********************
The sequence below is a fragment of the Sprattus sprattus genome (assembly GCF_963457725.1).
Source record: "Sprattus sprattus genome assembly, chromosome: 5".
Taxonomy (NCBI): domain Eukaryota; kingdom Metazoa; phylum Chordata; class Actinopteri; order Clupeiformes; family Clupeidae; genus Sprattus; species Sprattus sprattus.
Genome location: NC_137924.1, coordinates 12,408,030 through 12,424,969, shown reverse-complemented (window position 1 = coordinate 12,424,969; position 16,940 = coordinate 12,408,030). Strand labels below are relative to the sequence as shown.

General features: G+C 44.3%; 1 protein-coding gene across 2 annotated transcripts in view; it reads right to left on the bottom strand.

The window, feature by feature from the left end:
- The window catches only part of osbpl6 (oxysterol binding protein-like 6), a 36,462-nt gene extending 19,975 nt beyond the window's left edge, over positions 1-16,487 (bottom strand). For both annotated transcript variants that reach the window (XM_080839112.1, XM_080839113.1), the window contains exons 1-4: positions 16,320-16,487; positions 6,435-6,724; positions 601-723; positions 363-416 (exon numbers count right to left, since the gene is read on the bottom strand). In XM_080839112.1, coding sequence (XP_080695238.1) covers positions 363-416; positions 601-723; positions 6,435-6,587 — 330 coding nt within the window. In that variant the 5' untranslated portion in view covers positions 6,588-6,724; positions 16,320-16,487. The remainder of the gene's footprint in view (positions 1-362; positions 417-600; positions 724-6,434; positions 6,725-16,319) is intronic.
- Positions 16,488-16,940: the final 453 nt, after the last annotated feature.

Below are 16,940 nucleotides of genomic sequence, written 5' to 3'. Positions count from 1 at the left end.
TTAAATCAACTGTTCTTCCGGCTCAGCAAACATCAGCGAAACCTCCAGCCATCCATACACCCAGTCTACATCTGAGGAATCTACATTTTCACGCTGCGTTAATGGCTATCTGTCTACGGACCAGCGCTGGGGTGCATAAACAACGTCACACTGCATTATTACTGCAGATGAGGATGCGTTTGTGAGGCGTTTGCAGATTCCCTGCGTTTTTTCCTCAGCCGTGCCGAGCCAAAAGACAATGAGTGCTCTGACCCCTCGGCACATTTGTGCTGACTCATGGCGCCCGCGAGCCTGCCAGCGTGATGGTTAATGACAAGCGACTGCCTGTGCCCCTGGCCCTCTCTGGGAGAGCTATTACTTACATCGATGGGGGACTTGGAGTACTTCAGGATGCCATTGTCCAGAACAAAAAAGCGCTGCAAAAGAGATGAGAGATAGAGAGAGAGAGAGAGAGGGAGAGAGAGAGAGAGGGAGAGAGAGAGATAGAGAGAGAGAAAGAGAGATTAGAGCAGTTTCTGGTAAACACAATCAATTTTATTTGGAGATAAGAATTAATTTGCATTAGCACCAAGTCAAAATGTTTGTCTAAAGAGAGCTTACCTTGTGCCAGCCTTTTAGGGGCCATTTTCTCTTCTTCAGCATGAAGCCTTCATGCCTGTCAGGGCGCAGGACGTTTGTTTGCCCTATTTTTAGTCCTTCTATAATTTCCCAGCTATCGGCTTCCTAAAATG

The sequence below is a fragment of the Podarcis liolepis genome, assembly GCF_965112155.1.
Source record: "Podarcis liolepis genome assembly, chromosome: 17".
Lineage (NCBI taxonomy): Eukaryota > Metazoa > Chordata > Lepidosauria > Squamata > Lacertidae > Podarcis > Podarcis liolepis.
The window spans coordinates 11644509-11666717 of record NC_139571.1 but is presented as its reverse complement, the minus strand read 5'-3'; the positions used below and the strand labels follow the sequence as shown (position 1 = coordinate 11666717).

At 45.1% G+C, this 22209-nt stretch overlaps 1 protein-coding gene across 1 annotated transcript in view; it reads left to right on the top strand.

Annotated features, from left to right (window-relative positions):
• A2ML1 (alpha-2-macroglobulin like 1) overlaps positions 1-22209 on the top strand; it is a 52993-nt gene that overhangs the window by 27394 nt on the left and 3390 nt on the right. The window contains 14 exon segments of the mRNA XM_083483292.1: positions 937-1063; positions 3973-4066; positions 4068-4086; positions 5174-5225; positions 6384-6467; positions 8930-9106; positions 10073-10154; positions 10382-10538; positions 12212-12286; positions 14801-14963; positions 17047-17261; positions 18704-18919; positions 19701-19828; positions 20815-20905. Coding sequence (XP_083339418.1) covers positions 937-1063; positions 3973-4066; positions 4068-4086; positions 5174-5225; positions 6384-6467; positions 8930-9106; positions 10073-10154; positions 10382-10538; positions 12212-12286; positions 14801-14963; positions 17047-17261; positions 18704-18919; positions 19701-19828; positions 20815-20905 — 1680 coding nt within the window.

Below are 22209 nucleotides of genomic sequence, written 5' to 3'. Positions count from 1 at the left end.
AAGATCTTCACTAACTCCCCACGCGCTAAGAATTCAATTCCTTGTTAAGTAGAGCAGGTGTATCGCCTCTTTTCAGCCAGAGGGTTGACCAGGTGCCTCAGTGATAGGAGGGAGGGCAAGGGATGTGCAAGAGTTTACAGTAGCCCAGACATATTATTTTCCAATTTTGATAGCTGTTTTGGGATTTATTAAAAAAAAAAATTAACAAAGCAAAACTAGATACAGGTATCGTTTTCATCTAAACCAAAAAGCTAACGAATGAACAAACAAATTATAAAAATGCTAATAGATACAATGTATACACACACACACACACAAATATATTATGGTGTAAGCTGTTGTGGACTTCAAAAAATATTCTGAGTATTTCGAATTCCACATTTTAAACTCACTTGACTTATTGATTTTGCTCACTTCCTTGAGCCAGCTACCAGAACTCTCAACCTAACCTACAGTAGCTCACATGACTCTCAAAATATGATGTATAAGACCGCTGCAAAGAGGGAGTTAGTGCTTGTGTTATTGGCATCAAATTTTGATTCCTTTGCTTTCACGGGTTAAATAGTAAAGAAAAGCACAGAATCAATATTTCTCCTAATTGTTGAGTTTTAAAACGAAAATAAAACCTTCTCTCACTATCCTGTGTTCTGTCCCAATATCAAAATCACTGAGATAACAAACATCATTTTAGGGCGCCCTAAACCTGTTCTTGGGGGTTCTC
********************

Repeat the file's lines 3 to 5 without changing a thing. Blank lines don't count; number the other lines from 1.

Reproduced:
Taxonomy (NCBI): domain Eukaryota; kingdom Metazoa; phylum Chordata; class Actinopteri; order Clupeiformes; family Clupeidae; genus Sprattus; species Sprattus sprattus.
Genome location: NC_137924.1, coordinates 12,408,030 through 12,424,969, shown reverse-complemented (window position 1 = coordinate 12,424,969; position 16,940 = coordinate 12,408,030). Strand labels below are relative to the sequence as shown.

General features: G+C 44.3%; 1 protein-coding gene across 2 annotated transcripts in view; it reads right to left on the bottom strand.